Wednesday, September 30, 2009

O Tempora, O Mores: On the Politico-Religious Uses of the Calvinist Myth in American Culture

I blogged yesterday about an emerging neoconservative meme represented in yesterday’s op-ed piece by David Brooks in the New York Times. As I noted, this meme celebrates the good old-fashioned Calvinist work ethic, with its stress on self restraint and delayed gratification.

It does so by way of commenting on our current cultural and economic crises, and what—in the view of this perspective—has brought us to this crisis. Brooks appears to believe that at some unspecified point in the past (well, before the government intervened in our lives by setting up safety nets that mitigate the consequences of lack of self restraint), we adhered to Calvinist virtues that made us great as a nation, and brought us wealth without causing us to wallow in the self-indulgent luxury of nations with a more pliant moral fiber.

Brooks calls for a new moral revival to return our nation to its Calvinist roots. He urges neoconservatives to transfer the moral fervor of their culture-wars fixations to the economic sphere, and to help bring in this moral revival of our nation.

Having analyzed Brooks’s thoughts about these matters yesterday, I was intrigued later in the day when I picked up a book I had ordered recently through interlibrary loan and discovered it promoting the same religio-political analysis of American culture that Brooks makes, at an entirely different period of American history. The book was written in 1930, when Hoover was president, and when the nation was on the brink of an economic crisis created by several presidencies that gave big business free rein while doing little to assure that the corporate sector served the common good. That crisis would require the visionary leadership of FDR—and strong government intervention—to set the nation back on track politically, culturally, and economically.

Because this book is not in copyright, I’m going to cite it without providing a title or publication information. My primary reason for going that route is that I do not want to cause pain to any living members of the family of the person who wrote the book. I see no reason to do so. What I make of the book might well appear to them to be critical in a way that slams the legacy of their family member—though that is not my intent. My intent is to juxtapose analysis of the mythical hard-working, morally upright Calvinist past of our nation from two different periods of our history, to show how persistent (and how predictable) this theme is in conservative cultural commentary at times of cultural crisis.

The book in question focuses on the colonial history of a family that happens to be one of my own family lines—one of those Ulster Scots families who left Ireland in droves in the first decades of the 18th century to begin new lives in the middle colonies. Like many of these families, the Kerrs moved from Pennsylvania into the Valley of Virginia prior to 1750. The book focuses on their lives and legacy in the Shenandoah Valley region of Virginia.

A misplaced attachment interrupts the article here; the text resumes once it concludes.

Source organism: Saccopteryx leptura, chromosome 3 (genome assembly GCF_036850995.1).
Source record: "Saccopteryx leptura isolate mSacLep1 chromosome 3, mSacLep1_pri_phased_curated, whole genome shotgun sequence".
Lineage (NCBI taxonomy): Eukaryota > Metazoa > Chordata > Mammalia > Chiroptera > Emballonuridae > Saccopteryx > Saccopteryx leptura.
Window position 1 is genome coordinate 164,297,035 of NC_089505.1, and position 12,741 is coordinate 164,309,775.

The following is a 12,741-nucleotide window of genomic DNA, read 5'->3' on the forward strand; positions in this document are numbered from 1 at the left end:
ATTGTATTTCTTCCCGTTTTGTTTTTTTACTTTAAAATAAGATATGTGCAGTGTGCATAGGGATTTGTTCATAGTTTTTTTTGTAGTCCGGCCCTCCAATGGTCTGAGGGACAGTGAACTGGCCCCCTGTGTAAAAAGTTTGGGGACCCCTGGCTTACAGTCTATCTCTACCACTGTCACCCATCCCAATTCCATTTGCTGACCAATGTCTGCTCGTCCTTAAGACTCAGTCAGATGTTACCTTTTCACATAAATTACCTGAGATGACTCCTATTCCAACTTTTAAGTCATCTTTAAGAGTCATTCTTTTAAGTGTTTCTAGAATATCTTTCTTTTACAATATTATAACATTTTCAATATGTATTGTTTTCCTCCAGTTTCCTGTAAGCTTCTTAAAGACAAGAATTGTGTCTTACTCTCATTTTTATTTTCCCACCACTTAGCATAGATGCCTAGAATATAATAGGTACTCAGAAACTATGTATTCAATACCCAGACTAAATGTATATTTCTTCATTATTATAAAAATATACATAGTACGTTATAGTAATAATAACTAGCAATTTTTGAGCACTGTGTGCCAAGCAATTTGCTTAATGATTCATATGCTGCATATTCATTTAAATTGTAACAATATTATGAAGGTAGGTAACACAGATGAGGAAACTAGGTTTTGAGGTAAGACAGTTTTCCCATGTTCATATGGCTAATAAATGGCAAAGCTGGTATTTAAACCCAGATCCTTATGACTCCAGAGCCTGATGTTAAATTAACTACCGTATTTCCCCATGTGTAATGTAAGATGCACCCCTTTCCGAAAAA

As Ulster Scots, the Kerrs were intense Calvinists. Since they were among the first Scotch-Irish families to make the move from Pennsylvania to Virginia, they played a founding role in setting up an historic Presbyterian church, Tinkling Spring, near their homeplace. The family’s progenitor, James Kerr, is on a 1741 list of settlers in the Shenandoah Valley petitioning for the formation of Tinkling Spring church, and a 1742 list of founding members of the church. My ancestor Samuel Kerr was baptized in 1741 in the church, soon after his birth.

It would be hard to find a more prototypically Calvinist family than the Kerrs—the kind of stiff-backbone, hard-working, morally upright family that Brooks’s mythology about the American past celebrates. Through blood, marriage, and shared religious ties, the Kerrs connect to several noted Ulster Scots families who have left long political legacies in the United States, including the Pickens and Calhouns.

It’s interesting to see what one family member made of that celebrated Calvinist heritage just as the Depression hit in 1930. His interpretation of this heritage sounds remarkably similar to Brooks’s thesis as we struggle through the economic downturn of the first decade of the 21st century.

As he writes about the house James Kerr built in Virginia between 1730 and 1740—a house still standing in 1930—the author looks back at his family’s Calvinist heritage and compares the values he believes the Kerrs held in the past to those he sees dominating the culture in which he lives in 1930. He’s appalled at the discrepancy: